In his presentation, Washington also included a short video that illustrates BSO’s “confusion.” The video recalls the 1975 United Nations General Assembly resolution that declared Zionism as racism. Noting the maxim “follow the money,” the video connects the dots of a complicated political strategy devised by the former Soviet Union. At the height of the Cold War, the USSR sought to manipulate and intimidate poorer member states (mostly African) into passing anti-Israel resolutions. The real target of this strategy was not Israel, but rather America, the Soviets’ chief rival. Since the U.S. and Israel are close allies, the Soviets reasoned, any discrediting of Israel’s reputation as a humane democracy reflected negatively on the U.S., creating ideological conflicts of interest.


With CUFI’s event going on planned, the pro-Israel side at Columbia University managed to have its voice and narrative heard—at least for that day. Columbia, as it turns out, sits atop a recently published list of 10 American college campuses where anti-Semitism is most rampant. The list was compiled by, an initiative launched earlier this year whose mission is to engage directly with students at institutions of higher learning where pro-Palestinian student groups are using school funding to launch aggressive anti-Israel and anti-Jewish propaganda campaigns. The new website publishes a regular newsletter and provides a portal for reporting anti-Semitic incidents.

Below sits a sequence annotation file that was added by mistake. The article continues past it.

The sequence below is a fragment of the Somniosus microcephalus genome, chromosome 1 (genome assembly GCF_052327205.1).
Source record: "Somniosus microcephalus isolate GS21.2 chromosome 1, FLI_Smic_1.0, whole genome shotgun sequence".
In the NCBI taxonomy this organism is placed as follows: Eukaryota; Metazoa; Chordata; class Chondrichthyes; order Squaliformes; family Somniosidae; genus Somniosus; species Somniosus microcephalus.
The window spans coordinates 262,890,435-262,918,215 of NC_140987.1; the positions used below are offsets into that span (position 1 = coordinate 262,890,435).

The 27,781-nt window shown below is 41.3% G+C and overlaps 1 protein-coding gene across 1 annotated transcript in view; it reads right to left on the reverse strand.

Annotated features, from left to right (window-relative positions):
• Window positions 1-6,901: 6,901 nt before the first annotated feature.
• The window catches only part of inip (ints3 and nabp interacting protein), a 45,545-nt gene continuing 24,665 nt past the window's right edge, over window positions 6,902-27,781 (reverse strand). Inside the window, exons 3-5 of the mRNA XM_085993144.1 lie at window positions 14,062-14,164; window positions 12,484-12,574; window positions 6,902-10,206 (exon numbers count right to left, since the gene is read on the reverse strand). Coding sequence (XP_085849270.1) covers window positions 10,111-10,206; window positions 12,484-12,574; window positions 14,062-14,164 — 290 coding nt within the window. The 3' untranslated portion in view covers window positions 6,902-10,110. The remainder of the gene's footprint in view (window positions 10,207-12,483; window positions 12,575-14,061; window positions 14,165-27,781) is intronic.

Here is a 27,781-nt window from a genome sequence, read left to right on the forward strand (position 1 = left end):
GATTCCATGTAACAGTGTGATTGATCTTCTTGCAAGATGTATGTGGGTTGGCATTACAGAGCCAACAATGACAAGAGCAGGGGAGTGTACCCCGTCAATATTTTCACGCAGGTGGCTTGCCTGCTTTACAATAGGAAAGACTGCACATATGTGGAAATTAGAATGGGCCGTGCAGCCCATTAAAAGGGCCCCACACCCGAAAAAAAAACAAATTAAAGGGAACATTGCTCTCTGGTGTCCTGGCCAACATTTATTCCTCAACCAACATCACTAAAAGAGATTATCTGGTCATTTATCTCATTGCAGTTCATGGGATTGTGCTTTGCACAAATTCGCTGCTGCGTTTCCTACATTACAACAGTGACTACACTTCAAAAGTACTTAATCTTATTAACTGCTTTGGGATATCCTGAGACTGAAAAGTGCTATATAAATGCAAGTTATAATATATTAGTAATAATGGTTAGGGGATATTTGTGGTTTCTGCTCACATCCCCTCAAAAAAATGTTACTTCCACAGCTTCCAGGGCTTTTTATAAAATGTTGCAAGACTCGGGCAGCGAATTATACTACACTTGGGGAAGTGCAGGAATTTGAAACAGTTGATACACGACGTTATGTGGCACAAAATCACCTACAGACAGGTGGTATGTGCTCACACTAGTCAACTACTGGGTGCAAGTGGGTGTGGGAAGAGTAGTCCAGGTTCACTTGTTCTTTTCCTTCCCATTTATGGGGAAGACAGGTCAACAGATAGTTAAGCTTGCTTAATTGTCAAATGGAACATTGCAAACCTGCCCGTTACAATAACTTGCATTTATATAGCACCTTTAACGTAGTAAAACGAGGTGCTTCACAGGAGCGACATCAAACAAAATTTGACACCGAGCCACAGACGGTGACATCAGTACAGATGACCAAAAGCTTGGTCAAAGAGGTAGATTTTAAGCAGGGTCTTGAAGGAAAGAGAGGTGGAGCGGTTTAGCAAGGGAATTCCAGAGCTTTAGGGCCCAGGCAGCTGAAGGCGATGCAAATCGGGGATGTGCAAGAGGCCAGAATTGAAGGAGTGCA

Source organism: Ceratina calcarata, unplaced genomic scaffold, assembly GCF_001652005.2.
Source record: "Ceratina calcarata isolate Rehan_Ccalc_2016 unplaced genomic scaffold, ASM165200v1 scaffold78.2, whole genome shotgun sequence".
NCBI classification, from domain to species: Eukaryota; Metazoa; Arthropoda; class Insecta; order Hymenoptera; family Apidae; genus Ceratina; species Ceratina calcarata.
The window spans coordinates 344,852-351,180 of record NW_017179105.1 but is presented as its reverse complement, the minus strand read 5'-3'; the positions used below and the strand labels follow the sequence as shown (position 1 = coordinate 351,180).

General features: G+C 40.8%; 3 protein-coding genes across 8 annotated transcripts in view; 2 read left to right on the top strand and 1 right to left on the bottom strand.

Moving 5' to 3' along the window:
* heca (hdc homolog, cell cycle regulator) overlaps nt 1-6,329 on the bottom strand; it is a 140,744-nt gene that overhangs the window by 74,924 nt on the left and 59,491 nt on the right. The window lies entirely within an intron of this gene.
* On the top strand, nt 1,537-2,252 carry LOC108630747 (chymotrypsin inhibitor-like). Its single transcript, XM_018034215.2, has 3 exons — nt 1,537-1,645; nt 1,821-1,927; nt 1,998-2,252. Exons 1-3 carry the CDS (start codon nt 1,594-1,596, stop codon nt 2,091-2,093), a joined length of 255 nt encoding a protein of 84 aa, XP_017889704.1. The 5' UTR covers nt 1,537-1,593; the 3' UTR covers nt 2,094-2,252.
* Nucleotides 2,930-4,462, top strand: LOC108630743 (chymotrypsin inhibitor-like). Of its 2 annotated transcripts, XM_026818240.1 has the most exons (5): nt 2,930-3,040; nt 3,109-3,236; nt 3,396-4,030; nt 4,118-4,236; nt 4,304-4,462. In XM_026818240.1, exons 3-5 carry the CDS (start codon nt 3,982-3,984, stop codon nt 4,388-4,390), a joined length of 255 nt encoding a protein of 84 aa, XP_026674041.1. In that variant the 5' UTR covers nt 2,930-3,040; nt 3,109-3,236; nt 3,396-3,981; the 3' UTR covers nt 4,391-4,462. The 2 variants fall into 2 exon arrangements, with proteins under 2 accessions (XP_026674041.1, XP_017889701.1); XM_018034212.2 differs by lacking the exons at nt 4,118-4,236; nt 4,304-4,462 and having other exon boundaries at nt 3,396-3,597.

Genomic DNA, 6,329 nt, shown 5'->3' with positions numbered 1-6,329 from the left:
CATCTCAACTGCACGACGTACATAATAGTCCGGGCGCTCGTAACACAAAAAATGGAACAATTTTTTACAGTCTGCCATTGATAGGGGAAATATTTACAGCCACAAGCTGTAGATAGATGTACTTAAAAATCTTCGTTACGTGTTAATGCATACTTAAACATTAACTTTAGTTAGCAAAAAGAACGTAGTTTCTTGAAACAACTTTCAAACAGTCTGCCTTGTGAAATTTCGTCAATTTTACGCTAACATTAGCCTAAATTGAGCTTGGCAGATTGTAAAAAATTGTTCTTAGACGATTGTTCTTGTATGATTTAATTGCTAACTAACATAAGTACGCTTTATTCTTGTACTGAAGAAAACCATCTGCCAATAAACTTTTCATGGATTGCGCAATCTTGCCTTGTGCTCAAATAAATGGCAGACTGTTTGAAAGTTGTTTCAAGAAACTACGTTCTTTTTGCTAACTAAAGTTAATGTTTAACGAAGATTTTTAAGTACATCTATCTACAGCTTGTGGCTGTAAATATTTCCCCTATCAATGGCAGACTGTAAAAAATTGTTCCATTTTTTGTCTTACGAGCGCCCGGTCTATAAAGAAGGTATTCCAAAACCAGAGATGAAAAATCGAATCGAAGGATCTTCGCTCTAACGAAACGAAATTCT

“Fifty-four percent of Jewish students on college campuses feel they’ve witnessed anti-Semitism,” says well-known conservative writer David Horowitz, the founder of “The problem is that Jews aren’t fighting back.”


But how should they fight back? A 2010 incident involving Horowitz sheds light on the activist’s strategy of choice. In a post-lecture Q&A session hosted by the University of California, San Diego (UCSD), Horowitz asked a UCSD Muslim student, Jumanah Imad Albahri, to condemn Hamas and Hezbollah as genocidal terrorist organizations. Albarhi’s answer shocked the audience, and the video of their heated exchange quickly went viral.


In the video, Albarhi asks Horowitz “to explain the purported connection” between UCSD’s Muslim Student Association chapter and “jihadist terrorist networks.” Horowitz doesn’t answer directly. Instead, he counters by pressing Albarhi to refute the documented statement by the head of Hezbollah, Hassan Nasrallah, expressing his desire for Jews to gather in Israel so that “it will save us the trouble of going after them worldwide.” Albarhi appears rattled. She worries that the U.S. Department of Homeland Security will label her a terrorist if she sides with Hezbollah, but denies that pro-Palestinian organizations are aligned with doctrines of hate.